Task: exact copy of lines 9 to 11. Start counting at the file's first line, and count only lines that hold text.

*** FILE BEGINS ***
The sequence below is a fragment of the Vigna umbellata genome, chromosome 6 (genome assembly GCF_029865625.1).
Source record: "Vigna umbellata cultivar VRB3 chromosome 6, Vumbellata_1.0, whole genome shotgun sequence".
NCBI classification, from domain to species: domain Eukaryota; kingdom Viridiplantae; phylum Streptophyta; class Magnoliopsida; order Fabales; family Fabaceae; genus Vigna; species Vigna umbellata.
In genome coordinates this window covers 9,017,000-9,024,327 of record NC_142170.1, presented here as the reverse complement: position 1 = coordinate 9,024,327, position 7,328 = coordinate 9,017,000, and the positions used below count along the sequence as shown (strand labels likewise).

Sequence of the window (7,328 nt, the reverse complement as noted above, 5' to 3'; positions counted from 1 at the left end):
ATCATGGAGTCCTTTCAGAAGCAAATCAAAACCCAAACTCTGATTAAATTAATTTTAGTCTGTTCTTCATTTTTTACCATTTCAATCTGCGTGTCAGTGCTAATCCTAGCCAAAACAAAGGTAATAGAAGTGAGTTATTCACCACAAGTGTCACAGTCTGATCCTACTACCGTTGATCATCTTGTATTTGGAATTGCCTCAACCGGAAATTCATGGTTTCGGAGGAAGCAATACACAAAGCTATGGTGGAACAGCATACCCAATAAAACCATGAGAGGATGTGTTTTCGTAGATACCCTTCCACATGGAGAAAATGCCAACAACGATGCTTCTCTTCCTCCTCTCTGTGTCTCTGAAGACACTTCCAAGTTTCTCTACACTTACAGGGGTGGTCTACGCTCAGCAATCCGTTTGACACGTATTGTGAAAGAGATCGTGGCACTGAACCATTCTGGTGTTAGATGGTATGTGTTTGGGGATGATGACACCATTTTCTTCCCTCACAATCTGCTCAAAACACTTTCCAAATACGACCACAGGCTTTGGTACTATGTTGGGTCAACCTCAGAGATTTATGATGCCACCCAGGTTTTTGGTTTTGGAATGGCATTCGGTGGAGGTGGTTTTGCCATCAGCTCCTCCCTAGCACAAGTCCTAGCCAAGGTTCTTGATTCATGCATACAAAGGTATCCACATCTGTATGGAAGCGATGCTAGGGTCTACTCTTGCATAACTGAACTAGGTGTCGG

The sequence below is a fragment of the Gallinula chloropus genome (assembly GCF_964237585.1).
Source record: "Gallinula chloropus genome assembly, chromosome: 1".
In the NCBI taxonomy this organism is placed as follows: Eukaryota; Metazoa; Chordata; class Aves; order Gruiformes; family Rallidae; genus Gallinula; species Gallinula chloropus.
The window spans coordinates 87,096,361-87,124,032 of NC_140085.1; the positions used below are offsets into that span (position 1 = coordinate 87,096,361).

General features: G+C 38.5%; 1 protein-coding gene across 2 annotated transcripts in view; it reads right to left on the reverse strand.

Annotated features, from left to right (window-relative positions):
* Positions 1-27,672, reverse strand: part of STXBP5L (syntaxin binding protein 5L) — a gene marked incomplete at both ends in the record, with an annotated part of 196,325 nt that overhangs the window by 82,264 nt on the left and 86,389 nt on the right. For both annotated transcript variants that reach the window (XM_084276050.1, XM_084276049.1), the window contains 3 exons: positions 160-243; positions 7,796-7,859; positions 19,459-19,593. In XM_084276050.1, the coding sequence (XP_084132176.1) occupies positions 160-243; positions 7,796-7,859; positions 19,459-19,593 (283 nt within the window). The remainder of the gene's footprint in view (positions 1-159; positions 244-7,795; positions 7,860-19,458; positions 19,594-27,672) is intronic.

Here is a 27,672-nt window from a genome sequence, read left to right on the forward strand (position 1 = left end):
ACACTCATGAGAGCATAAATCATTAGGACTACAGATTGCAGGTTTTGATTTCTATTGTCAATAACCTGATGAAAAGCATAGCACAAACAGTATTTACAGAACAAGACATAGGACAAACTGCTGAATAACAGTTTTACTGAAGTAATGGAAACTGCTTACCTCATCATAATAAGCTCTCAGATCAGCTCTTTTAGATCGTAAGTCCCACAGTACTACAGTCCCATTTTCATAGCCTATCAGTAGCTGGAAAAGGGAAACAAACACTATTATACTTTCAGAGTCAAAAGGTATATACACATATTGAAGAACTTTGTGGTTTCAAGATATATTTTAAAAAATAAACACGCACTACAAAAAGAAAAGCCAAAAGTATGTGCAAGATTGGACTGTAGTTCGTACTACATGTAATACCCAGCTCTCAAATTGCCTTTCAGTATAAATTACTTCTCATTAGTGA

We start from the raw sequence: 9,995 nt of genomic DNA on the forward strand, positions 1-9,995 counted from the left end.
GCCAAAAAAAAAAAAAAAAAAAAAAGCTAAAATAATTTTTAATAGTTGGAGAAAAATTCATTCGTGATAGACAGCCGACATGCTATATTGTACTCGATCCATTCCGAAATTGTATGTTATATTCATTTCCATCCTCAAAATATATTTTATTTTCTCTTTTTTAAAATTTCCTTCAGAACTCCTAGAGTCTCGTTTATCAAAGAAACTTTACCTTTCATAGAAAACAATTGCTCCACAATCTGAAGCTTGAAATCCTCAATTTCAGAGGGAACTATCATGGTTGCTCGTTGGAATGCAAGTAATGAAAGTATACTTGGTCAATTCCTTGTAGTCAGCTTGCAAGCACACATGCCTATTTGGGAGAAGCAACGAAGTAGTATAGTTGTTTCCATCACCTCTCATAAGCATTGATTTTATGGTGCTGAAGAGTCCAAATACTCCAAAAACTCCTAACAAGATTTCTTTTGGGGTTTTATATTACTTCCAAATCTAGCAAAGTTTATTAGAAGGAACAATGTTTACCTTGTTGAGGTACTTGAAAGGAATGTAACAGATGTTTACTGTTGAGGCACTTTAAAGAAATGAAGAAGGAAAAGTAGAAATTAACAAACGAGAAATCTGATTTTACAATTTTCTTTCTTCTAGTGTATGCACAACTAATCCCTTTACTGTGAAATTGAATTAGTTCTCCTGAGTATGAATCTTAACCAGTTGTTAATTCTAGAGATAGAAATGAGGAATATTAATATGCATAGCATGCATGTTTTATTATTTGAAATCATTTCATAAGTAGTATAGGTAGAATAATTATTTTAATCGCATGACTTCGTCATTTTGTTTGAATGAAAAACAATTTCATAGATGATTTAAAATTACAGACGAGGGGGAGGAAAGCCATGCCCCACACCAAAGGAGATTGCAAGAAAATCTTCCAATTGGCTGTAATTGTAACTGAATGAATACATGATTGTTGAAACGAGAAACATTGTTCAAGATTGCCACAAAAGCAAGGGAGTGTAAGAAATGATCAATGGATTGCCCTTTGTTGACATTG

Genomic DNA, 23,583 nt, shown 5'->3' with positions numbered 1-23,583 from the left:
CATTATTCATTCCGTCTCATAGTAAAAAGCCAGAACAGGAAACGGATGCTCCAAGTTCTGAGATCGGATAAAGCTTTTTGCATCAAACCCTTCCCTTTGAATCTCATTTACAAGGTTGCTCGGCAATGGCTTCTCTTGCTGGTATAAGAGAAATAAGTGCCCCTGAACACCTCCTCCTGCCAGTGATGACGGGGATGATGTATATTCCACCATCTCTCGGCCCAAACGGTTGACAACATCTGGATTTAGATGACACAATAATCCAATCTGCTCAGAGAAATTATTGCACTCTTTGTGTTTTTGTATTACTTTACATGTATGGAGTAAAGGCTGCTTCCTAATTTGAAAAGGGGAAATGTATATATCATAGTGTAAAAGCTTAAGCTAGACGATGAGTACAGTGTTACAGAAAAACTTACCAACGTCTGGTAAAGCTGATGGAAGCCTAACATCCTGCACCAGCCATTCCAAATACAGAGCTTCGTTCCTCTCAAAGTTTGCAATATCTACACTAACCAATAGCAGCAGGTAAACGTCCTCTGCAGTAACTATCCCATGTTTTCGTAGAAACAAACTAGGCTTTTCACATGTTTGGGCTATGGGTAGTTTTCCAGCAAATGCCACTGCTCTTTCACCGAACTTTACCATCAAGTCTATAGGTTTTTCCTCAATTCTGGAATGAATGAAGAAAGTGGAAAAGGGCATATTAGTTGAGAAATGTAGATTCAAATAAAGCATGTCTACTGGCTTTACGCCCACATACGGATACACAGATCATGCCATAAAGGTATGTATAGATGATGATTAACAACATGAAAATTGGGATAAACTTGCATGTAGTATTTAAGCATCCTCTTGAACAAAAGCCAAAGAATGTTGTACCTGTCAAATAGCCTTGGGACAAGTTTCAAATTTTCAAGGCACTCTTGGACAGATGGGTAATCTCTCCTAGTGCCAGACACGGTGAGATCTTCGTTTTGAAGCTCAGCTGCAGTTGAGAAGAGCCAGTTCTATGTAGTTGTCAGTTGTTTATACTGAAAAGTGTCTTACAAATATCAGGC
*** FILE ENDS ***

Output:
In the NCBI taxonomy this organism is placed as follows: Eukaryota; Metazoa; Chordata; class Aves; order Gruiformes; family Rallidae; genus Gallinula; species Gallinula chloropus.
The window spans coordinates 87,096,361-87,124,032 of NC_140085.1; the positions used below are offsets into that span (position 1 = coordinate 87,096,361).

General features: G+C 38.5%; 1 protein-coding gene across 2 annotated transcripts in view; it reads right to left on the reverse strand.